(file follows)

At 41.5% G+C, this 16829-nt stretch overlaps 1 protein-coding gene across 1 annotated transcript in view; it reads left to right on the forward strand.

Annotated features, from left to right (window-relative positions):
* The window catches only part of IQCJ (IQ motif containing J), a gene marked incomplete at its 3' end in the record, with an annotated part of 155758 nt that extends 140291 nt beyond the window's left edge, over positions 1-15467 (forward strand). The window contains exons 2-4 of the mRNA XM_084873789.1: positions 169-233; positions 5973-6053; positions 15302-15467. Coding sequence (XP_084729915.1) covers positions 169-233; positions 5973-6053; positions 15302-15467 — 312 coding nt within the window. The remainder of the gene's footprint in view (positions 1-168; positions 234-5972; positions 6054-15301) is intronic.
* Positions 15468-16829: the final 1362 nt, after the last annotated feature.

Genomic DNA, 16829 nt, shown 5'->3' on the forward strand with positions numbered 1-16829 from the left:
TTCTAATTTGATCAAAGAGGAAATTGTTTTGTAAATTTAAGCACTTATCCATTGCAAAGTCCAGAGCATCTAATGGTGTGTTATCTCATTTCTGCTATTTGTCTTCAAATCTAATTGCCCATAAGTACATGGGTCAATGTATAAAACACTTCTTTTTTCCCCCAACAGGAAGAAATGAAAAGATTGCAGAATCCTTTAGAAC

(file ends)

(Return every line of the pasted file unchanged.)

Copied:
At 41.5% G+C, this 16829-nt stretch overlaps 1 protein-coding gene across 1 annotated transcript in view; it reads left to right on the forward strand.

Annotated features, from left to right (window-relative positions):
* The window catches only part of IQCJ (IQ motif containing J), a gene marked incomplete at its 3' end in the record, with an annotated part of 155758 nt that extends 140291 nt beyond the window's left edge, over positions 1-15467 (forward strand). The window contains exons 2-4 of the mRNA XM_084873789.1: positions 169-233; positions 5973-6053; positions 15302-15467. Coding sequence (XP_084729915.1) covers positions 169-233; positions 5973-6053; positions 15302-15467 — 312 coding nt within the window. The remainder of the gene's footprint in view (positions 1-168; positions 234-5972; positions 6054-15301) is intronic.
* Positions 15468-16829: the final 1362 nt, after the last annotated feature.

Genomic DNA, 16829 nt, shown 5'->3' on the forward strand with positions numbered 1-16829 from the left:
TTCTAATTTGATCAAAGAGGAAATTGTTTTGTAAATTTAAGCACTTATCCATTGCAAAGTCCAGAGCATCTAATGGTGTGTTATCTCATTTCTGCTATTTGTCTTCAAATCTAATTGCCCATAAGTACATGGGTCAATGTATAAAACACTTCTTTTTTCCCCCAACAGGAAGAAATGAAAAGATTGCAGAATCCTTTAGAAC